Santana sits and watches Brittany spend half an hour explaining what various different parts are for in an engine. Quinn often interrupts to ask questions when she requires more detailed information or the definition of a term. The whole thing is very animated and lively. Brittany assures Quinn that she can teach her to drive if she would like to learn.
The only thing more traumatic for Rachel than seeing Brittany pressing Santana up against the wall of Santana’s dressing room was seeing Santana with her head between Brittany’s thighs a couple days later; isn’t that right, Rachel?
—Quinn Fabray, in the most awkward interview I, Brad Ellis, have ever conducted.
Sam is useless after Mercedes leaves for France. He just frets and sighs and wipes down the bar needlessly with a rag. Santana doesn’t know what to do. Mercedes sent him a telegram from New York, but that seems to have made him worse. Santana tries to imagine what could possibly cheer her up if Brittany went to France and she stayed here, but concludes that nothing would.
The Chicago Winter seems endless to Santana, who curls up in Brittany’s arms at every opportunity. Brittany holds tight and assures her Spring will be here soon. Santana doesn’t want to think of Spring, either. Mercedes may leave in the Spring, and Sam will go wherever Mercedes goes. Having friends still seems new to Santana; she doesn’t want them to go now that she’s found them. Brittany is the only warmth left.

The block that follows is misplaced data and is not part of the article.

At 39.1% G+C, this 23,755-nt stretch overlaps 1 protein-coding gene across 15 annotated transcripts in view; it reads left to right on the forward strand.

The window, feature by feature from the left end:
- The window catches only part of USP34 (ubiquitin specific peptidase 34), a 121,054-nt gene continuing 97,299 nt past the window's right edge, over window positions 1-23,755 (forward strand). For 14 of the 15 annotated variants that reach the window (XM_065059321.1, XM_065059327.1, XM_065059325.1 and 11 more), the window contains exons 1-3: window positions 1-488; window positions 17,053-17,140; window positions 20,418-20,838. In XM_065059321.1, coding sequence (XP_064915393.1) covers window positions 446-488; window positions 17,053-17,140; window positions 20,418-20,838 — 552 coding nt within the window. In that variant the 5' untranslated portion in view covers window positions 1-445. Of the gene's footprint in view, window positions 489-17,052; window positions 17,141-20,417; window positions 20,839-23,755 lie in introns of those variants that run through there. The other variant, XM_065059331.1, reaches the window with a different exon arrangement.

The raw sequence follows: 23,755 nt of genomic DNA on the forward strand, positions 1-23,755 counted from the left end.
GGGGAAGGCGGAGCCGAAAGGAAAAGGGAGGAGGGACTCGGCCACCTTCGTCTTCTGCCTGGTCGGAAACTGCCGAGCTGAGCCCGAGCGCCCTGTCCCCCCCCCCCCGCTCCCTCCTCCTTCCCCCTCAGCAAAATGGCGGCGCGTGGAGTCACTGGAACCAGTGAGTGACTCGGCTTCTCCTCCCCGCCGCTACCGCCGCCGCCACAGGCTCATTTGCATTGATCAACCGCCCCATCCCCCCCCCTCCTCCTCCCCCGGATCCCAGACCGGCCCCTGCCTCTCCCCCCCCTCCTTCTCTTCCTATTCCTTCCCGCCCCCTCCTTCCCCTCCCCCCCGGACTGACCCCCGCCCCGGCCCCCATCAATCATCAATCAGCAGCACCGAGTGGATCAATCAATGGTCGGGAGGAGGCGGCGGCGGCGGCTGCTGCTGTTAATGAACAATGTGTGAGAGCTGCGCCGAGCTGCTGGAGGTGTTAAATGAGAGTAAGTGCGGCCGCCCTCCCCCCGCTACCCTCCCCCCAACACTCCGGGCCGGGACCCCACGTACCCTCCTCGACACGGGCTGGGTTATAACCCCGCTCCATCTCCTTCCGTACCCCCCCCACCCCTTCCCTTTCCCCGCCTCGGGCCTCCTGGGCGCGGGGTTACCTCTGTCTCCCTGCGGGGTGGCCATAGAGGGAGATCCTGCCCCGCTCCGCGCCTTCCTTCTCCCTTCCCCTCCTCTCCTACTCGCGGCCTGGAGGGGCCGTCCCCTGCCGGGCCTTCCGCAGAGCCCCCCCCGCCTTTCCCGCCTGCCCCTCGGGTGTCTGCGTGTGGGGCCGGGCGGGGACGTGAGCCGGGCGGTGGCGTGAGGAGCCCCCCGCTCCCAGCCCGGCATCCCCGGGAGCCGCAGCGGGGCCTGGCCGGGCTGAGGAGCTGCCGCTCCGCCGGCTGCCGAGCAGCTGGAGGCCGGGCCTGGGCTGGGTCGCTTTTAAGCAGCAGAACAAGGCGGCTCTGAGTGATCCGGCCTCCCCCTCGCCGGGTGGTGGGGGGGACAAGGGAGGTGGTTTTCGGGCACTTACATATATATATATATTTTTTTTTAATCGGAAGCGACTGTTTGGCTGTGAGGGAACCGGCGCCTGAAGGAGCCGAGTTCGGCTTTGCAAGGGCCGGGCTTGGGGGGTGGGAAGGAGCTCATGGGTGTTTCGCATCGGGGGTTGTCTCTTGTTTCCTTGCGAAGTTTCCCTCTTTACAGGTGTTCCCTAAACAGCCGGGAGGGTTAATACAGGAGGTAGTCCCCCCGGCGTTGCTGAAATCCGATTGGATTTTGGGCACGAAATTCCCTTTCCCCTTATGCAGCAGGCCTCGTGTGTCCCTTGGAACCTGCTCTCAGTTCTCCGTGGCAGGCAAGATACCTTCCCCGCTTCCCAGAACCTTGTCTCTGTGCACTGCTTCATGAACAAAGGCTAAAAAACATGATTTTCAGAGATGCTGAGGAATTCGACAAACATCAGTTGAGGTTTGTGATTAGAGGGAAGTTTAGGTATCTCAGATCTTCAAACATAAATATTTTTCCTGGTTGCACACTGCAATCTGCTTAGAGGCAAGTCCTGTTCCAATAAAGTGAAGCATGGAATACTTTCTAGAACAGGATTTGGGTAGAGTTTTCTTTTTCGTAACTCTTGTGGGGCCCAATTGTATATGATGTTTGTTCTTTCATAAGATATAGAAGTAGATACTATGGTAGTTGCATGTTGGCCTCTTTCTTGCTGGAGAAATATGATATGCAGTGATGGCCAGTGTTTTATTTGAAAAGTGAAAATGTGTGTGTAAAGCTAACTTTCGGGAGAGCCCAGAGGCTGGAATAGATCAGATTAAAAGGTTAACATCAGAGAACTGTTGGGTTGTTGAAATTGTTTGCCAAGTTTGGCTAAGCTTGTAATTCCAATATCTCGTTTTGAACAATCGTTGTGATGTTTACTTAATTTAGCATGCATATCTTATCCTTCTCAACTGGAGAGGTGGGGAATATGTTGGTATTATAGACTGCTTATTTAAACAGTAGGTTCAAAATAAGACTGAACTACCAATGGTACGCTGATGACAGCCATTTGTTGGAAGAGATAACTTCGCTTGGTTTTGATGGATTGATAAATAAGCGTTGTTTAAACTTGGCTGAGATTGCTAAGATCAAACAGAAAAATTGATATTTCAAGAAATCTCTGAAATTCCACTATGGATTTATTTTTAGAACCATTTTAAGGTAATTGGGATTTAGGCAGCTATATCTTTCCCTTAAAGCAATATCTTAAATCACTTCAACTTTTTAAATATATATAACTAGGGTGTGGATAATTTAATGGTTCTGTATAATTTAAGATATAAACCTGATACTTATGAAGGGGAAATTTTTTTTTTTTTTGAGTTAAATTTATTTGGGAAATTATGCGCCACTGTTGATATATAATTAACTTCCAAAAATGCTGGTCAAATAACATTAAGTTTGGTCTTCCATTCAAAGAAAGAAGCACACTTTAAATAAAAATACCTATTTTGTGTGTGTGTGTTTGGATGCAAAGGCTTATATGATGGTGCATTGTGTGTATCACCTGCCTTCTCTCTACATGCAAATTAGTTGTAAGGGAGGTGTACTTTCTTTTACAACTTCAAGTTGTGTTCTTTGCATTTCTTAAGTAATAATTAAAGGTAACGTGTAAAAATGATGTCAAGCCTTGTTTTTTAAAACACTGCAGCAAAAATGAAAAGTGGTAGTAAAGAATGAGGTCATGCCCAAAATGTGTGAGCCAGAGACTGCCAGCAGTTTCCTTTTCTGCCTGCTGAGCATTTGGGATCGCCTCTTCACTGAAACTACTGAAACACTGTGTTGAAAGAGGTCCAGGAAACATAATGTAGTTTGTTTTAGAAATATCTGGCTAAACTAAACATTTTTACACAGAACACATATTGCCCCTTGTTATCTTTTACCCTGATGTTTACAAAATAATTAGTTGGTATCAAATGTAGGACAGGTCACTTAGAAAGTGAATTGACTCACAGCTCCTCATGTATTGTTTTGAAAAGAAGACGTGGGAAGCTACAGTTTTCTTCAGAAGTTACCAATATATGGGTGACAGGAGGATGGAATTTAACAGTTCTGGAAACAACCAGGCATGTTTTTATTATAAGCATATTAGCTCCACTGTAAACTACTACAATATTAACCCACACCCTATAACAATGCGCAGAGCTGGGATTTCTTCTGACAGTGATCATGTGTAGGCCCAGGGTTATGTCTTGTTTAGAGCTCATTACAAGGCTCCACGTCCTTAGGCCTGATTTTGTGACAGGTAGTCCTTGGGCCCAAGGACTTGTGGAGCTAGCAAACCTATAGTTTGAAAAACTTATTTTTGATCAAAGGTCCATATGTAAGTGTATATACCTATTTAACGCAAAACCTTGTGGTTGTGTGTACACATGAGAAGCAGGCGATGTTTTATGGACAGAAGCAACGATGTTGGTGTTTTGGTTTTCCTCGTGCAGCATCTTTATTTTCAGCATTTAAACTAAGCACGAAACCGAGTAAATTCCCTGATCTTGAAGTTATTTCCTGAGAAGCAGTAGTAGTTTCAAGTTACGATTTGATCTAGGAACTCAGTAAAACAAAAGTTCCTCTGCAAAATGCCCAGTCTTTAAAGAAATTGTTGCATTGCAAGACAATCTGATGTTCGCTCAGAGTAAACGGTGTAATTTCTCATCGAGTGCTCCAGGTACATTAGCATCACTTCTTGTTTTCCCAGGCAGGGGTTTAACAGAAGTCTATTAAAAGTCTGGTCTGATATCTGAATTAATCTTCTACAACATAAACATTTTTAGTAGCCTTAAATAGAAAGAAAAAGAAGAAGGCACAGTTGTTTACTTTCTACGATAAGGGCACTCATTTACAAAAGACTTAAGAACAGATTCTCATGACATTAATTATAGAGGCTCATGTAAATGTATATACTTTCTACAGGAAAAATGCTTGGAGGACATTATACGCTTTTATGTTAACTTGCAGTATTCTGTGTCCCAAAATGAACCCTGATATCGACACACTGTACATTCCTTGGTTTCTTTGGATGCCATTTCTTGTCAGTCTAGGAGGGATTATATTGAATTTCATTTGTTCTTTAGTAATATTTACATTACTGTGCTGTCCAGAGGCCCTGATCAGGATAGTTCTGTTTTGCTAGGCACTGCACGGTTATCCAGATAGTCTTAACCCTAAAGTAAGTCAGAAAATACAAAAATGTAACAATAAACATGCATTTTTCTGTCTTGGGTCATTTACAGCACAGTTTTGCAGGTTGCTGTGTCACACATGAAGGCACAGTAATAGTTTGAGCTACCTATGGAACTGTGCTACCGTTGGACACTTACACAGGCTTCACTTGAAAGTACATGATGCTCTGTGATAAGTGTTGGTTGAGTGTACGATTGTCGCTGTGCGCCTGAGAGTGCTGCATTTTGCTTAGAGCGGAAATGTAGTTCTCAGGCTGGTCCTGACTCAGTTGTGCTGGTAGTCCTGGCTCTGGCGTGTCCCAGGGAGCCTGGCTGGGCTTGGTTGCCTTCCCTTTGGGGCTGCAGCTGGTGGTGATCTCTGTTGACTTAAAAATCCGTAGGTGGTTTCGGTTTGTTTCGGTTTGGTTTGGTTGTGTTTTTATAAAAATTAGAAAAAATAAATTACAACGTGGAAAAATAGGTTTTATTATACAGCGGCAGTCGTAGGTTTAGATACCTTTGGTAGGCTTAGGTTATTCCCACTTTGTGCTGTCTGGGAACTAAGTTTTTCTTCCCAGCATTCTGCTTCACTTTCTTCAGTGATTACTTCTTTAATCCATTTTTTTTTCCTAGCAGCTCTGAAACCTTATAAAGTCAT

Mercedes knocks softly before entering Santana’s room at Blaine’s Friday morning. Santana is already up; she’s been awake since before dawn. Santana sits, immaculately dressed in a gorgeous black satin dress Mercedes has never seen before, hair perfectly pinned, with a flawlessly made-up face. Her black satin shoes match the dress perfectly, and her red lips part slightly as she adjusts the black lace shawl on her shoulders. Santana is the picture of mourning.